Like most good ideas, Gymboree Play and Music didn't begin in a business meeting?it began out of necessity. In 1976, Joan Barnes, a California mom, found herself frustrated with the lack of spaces where she could take her kids for safe and age-appropriate play time. Knowing that other parents were undoubtedly feeling the same frustration, she took matters into her own hands and founded Gymboree Play and Music. She consulted experts to design a curriculum of activities to foster the development of children?s cognitive, physical, and social skills through structured play. She hired a nationally renowned playground designer Jay Beckwith to design the proprietary play equipment at her centers. And her staff began conducting entertaining classes covering subjects ranging from music to sports to impart valuable lessons of imagination and physical activity to developing minds. As their children learned and socialized, parents also found benefit in meeting and befriending other moms and dads in their local area. More than 30 years later, her vision has proved to be a success: more than 712 child-centered franchises now spread over 42 countries, bringing confidence and creativity to thousands of youngsters in several continents and to one in the center of the earth.
Since its founding nearly a century ago, the Stamford Jewish Community Center (JCC) has served as a focal point for the local Jewish community and a welcoming educational and fitness center for visitors of all faiths and backgrounds. Here, kids can play in early childhood classes, or learn to swim with youth aquatics lessons in the indoor pool. Forge new friendships with teammates in the JCC's adults softball and basketball leagues, or fill your brain with new knowledge during the center's frequent film festivals and cultural events.
With three floors of interactive exhibits, Imagine Nation keeps tykes aged 2–10 and their parents engaged for hours of synapse-firing fun. Tunnels filled with natural decor await youngsters in the museum's indoor jungle-themed playscape, where they can shake excess energy out of their bounding legs in preparation for naptime or hibernation season. In the ESPN center, kids can pretend to be sportscasters as they sit behind the desk of a model TV set, replete with real equipment from the Worldwide Leader in Sports.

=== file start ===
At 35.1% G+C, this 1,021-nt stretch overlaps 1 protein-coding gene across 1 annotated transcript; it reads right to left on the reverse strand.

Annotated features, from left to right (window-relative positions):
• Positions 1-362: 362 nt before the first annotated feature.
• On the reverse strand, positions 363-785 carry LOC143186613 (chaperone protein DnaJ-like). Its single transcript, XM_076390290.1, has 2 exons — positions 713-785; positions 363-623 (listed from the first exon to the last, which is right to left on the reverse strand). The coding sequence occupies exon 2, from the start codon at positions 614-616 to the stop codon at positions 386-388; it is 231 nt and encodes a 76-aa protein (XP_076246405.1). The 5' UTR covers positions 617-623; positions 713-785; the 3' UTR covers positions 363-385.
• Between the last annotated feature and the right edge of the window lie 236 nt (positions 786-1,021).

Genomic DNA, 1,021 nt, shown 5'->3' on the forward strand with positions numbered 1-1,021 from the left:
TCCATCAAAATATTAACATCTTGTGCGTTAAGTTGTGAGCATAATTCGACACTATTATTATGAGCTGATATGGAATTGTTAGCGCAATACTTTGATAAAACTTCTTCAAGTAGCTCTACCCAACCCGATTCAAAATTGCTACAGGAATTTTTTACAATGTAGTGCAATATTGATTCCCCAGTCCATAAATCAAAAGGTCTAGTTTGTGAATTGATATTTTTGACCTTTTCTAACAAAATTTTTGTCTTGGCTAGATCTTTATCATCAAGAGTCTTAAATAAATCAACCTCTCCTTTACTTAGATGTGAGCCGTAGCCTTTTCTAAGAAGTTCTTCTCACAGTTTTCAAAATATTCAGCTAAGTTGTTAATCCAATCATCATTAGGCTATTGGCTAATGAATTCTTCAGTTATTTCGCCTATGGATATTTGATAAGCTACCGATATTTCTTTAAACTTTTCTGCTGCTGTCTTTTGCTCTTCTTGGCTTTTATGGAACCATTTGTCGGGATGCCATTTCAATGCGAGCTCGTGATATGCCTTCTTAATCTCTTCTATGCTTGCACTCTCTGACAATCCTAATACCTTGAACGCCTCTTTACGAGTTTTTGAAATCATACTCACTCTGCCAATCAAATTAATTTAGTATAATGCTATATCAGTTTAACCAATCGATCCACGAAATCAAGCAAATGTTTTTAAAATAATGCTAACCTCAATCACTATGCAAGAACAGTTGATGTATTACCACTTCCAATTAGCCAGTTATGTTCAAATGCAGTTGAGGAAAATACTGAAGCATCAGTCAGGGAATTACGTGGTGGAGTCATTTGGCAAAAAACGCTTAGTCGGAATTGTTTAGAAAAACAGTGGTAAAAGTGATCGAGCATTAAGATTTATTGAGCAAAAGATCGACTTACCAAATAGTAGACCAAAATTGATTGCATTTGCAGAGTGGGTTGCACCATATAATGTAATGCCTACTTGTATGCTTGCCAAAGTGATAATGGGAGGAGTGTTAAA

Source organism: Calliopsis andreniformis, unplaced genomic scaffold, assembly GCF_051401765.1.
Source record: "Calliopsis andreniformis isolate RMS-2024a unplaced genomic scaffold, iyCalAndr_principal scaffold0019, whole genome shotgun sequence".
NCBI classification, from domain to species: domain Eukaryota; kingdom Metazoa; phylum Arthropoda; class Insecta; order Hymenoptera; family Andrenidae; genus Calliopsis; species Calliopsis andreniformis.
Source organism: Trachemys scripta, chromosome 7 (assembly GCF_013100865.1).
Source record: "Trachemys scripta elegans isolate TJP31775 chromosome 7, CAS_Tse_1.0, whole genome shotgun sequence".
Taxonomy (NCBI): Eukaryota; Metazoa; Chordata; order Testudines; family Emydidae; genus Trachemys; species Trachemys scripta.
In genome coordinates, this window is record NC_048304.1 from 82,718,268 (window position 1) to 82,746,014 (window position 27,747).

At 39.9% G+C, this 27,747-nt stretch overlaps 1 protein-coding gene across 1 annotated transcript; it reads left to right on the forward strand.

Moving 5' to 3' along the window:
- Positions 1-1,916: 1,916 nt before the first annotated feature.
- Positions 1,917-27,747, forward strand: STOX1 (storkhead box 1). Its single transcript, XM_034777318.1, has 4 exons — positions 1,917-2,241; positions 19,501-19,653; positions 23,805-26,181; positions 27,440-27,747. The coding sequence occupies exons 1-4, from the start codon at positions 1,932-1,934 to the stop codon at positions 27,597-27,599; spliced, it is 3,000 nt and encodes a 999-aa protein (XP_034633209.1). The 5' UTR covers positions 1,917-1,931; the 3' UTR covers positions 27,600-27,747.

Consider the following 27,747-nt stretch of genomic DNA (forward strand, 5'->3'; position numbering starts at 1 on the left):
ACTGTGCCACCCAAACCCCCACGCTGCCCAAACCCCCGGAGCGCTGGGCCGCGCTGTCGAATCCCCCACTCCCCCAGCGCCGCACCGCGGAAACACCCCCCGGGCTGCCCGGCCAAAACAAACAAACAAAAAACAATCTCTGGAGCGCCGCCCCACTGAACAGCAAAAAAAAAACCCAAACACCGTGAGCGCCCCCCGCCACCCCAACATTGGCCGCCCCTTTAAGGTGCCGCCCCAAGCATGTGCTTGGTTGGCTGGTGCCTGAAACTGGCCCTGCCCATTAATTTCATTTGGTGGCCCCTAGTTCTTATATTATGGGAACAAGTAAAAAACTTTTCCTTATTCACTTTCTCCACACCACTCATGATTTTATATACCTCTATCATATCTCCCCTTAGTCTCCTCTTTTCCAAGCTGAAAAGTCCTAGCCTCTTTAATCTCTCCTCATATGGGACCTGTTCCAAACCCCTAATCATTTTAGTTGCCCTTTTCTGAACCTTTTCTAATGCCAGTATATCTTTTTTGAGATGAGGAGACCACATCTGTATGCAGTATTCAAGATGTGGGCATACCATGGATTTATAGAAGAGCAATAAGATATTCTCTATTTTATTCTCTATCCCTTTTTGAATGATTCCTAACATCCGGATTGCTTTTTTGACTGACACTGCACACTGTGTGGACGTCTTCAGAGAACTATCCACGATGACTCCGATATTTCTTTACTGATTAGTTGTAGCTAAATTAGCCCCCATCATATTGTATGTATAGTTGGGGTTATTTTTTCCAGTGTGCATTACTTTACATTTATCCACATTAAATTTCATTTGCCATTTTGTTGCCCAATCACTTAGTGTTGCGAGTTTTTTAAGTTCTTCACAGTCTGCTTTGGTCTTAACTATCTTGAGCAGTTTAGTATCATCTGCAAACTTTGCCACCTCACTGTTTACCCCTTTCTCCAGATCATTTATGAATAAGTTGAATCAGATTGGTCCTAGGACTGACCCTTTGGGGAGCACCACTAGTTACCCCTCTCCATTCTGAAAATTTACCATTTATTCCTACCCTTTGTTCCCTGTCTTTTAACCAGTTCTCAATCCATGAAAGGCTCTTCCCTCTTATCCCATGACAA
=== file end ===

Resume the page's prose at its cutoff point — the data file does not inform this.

The museum also boasts a health exhibit in which children can don hospital attire and explore a model newborn nursery and an operation table, ideal for parents trying to nudge their child toward a career as a hypochondriac. After whippersnapper's minds have been blown learning about the cosmos at the space exhibit, they can unwind with drinks and snacks at the old-fashioned soda fountain, which winds the clock back to the 1940s with the help of a player piano.
Nicole Kristoff, director of Kokopelli School of Music and Arts, doesn't just run the show?she also draws on her 18 years of dance experience to teach evening classes such as hip-hop for kids and Piloxing for adults. As a whole, the school covers a much broader range of arts education, though, including theater, dance in styles such as ballet and hula hooping, and visual arts. Music buffs also hone their craft in private lessons, which can focus on instruments ranging from guitar to cello.
Wings Over Water prides itself on its Swimplicity curriculum, which emphasizes safety and comfort in the water to students. During four half-hour lessons ($26 per lesson) conducted in small class sizes, teachers will impart knowledge to fledgling fin-flappers in areas such as breathing, floating, basic propulsion, and safety jumps. And unlike the dolphins that sometimes teach renegade swimming classes in back-alley puddles, the instructors at Wings Over Waters have completed at least 40 hours of in-depth training, including certification in CPR and first aid. As Wings Over Water is a members-only facility, a one-year membership (a $50 value) is also included in this deal.
At Connecticut Cycle Center, indoor spinning classes or triathlon training with coach Kelli Montgomery beckon students to wheel in their own bikes and affix them to cycling apparatuses. Both classes and training sessions emulate outdoor adventures thanks to ErgVideo and CompuTrainer systems, which mimic famous routes on TV screens. Virtual Tour de France inclines or Spanish plains challenge cyclists to push their endurance to the brink as they mingle with peers. Classes, like the art of hanging out in an operating laundry machine, range from beginner base spins to high-power interval training. Feedback after each session charts your ascent to fitness. High-quality Apex bikes are available for rental and can be taken to nearby roads for an alfresco adventure.